Mr Arnold 'Scree' Bertram, respected historian and former minister of culture, has said he did not make a call for the Sangster International Airport to be renamed after the late former People's National Party (PNP) Minister Allan George St Claver Coombs, as reported in this newspaper on Monday.
But Mr Bertram might just be splitting hairs. He admits, in a letter to the editor that, while he did not make such a call in his prepared address as he delivered the inaugural Allan George St Claver Coombs lecture, he did support the sentiments of members of his audience who moved a resolution calling for the renaming of the airport.
Mr Bertram said that, in response to a reporter's query as he was making his way out of the function, "I pointed out that I supported the sentiment expressed by the audience as there was a basis for it, since Coombs, in his tenure as the minister of communications and works, was not a bystander in the development of both the Montego Bay International Airport and in the starting up of Negril..."
Mr Bertram might as well have called for the renaming of the airport in his speech!
We have been aware that Father Coombs, as he is affectionately called, has never been sufficiently recognised for his contribution to the political, social and economic development of St James which he represented and western Jamaica in general.
For that matter, we supported the re-interment of his remains from the pauper's grave in the poorly kept May Pen Cemetery, off the Spanish Town Road, Kingston, to the more pleasant and well-manicured Oaklawn Memorial Gardens on the outskirts of Mandeville, Manchester.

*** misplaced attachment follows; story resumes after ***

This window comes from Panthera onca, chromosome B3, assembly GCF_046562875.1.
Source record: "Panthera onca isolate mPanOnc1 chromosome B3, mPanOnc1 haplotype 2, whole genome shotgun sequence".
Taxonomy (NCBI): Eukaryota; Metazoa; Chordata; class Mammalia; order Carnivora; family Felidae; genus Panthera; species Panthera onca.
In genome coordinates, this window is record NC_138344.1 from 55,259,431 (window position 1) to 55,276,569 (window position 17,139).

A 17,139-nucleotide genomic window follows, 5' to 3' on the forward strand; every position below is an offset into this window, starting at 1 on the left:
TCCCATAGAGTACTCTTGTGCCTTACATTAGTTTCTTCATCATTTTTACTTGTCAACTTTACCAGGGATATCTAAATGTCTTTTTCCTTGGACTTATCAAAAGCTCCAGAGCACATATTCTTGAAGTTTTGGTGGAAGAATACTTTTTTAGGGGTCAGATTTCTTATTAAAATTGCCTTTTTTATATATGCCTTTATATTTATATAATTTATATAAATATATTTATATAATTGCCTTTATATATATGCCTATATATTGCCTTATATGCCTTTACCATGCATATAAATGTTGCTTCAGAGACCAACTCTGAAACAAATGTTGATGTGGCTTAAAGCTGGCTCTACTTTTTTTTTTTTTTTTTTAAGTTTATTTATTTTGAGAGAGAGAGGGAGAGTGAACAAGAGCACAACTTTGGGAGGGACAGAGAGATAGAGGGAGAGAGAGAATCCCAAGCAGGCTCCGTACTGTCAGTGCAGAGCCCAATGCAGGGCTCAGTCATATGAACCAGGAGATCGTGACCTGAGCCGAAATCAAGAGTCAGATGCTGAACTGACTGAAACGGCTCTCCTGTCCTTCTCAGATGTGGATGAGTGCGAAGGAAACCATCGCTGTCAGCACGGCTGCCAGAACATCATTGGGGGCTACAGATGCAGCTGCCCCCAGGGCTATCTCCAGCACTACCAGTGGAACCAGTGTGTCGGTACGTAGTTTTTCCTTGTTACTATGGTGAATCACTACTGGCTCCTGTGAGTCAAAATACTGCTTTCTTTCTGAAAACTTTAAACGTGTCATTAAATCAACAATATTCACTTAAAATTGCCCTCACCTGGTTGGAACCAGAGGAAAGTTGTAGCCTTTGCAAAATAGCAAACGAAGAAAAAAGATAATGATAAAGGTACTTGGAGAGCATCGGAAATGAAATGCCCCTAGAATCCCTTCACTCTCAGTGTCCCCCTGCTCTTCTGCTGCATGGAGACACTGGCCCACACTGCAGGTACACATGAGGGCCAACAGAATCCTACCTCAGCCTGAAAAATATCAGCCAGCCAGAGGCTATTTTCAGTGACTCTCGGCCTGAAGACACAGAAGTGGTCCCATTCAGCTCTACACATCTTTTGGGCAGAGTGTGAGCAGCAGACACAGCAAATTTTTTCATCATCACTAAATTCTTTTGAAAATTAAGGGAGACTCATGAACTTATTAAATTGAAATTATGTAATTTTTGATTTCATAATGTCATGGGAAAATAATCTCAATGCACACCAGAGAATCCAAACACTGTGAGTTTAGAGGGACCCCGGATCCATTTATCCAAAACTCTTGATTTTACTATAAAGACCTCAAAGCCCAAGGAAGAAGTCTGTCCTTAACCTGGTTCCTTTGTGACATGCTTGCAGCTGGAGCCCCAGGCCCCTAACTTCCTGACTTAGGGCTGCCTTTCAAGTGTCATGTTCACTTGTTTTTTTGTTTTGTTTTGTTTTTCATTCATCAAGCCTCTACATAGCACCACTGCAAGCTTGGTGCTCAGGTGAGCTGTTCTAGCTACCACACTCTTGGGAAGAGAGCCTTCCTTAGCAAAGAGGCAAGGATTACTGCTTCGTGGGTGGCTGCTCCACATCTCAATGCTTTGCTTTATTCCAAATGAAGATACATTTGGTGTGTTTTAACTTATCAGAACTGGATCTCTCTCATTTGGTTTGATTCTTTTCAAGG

Yet, for us, finding more adequate and meaningful ways of honouring the storied minister of communications and works is not the same as renaming the Montego Bay international airport in his honour.
Mr Bertram must have been trying to eat his cake and have it too, allowing himself to be carried by the sentiments of the audience and later distancing himself, albeit not very convincingly.
It's a problem we have with some of our leaders who are afraid to tell the crowd that they are wrong when they are obviously wrong. That's what leaders do.
Conceivably, monuments have been built and honours conferred in memory of personalities that, upon deeper reflection, might have been found to lack real justification. But everything must be seen in its own time and sometimes it is the intention which is noble.
We can't go around reversing everything some among us deem to be unjustified. One of the great things about Jamaicans is that we have never been short of the creativity and the cranial capacity to do the things we want to do. We can find appropriate ways of honouring Father Coombs and others.
In the meantime, to borrow from Mr P J Patterson: "Fahget it". Leave the Sangster Airport alone!